We drove home on US-12 through lots of picturesque little towns and did a little thrifting. Since our trip was cut short we’re hoping to take some doggy-less time to head over and do a bit of antiquing in Stillwater, or perhaps go up to Little Falls to see the Lindbergh House.
How could I forget the World’s Biggest Twine Ball?!
I decided about two weeks ago that I would try to have a small adventure every day. I’m truly a person who needs variety and novelty, and I hadn’t been getting much of it. Just an hour of something new and different can keep me going through alllllll the rest of the day. When I can’t get that, it might be a mini-adventure or even a micro-adventure – a new recipe, a new route home from work, a new crochet stitch or yoga move from a YouTube video, but SOMETHING new.
Keller’s backwaters are lovely.
Today, it was a lovely paddle on Keller Lake, Round Lake and Lake Phalen in St. Paul/Maplewood. I was first turned on to this idea by this blog post, plopped up a few years ago. We unlocked the canoe, loaded it up (with a bit of a kerfuffle due to my injured back – it’s a big aluminum sucker), and headed over to the park. Again, a bit of an issue locating where to unload due to my back and not wanting to carry the boat very far. We were juuuuuust about to give up when my hubby Bryce suggested we drive up to the Keller end of the chain to see if the parking would be easier (and closer to the water). We did that and luckily at the lower picnic area (green marker on map) there was ample parking and only a few steps to the water. It’s not an official put-in but the water was so nice and high that we easily boarded the canoe.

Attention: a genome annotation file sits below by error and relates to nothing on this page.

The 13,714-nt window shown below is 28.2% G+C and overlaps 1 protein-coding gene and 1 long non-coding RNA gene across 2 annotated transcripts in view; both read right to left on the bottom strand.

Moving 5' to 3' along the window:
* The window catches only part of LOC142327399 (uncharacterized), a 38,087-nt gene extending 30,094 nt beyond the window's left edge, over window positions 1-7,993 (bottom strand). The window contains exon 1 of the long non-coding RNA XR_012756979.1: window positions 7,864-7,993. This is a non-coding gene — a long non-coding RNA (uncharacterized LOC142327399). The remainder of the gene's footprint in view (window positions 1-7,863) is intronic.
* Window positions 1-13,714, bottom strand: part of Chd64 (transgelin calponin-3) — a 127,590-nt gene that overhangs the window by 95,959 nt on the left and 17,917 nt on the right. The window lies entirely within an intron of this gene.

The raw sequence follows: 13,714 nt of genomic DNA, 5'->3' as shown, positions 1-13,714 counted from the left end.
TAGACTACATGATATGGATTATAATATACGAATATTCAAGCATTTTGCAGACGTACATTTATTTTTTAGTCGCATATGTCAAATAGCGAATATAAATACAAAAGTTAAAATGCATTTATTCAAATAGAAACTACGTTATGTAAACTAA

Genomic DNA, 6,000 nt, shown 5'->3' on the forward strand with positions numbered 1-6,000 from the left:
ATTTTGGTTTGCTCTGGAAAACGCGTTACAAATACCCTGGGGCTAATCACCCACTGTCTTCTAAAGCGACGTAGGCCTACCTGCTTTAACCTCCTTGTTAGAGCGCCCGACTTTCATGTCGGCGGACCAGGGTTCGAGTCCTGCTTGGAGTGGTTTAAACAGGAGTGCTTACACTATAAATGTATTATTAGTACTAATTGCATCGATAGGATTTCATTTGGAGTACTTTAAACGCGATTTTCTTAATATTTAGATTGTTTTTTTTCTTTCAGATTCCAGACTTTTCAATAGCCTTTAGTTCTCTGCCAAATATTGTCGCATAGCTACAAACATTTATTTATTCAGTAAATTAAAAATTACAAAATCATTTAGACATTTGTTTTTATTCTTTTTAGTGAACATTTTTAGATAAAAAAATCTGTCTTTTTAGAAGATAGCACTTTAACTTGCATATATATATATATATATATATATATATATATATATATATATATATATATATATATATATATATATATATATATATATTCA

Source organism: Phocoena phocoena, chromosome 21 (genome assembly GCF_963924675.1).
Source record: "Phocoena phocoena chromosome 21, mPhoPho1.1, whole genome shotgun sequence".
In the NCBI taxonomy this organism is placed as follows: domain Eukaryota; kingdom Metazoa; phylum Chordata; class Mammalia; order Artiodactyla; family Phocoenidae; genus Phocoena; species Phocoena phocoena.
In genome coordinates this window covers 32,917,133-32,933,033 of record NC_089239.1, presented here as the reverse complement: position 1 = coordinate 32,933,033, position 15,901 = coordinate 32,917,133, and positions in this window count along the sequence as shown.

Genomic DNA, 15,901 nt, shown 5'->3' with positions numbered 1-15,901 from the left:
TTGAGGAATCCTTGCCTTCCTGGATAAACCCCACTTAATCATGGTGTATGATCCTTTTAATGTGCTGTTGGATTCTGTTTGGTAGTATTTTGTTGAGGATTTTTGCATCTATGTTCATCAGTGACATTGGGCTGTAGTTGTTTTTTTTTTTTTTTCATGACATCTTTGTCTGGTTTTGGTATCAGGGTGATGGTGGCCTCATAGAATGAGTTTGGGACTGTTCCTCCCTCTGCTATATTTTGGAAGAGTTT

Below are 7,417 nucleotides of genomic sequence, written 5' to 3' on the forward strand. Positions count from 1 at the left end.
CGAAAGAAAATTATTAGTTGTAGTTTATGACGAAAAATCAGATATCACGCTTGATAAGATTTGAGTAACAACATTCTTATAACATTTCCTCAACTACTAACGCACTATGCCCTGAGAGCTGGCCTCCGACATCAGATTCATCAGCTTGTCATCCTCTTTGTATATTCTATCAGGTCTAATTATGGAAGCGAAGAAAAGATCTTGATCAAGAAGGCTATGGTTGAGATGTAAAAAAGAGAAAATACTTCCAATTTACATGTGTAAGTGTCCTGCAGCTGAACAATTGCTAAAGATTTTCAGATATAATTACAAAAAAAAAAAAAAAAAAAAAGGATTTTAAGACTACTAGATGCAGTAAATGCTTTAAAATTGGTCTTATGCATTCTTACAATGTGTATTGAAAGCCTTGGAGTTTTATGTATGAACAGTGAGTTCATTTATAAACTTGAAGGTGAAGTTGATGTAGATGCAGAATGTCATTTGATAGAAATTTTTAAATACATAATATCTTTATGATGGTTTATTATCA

There are some great backwaters connecting the lakes. Normally canoeists can access five lakes but due to some bridge construction on 36 we could only get to three of them, which was plenty. The area that most interested me anyway was the channel connecting Round and Keller Lakes. It was like a creek but without so much current. I loved the shade and observing the bikers and walkers on shore. Bryce was disappointed he’d forgotten his fishing rod. We did spend a bit of time on open Round Lake and Lake Phalen but quickly headed back into the channel.
All in all, we were on the water for about an hour, which was perfect given this danged back – just enough water and sunshine for a perfect afternoon treat.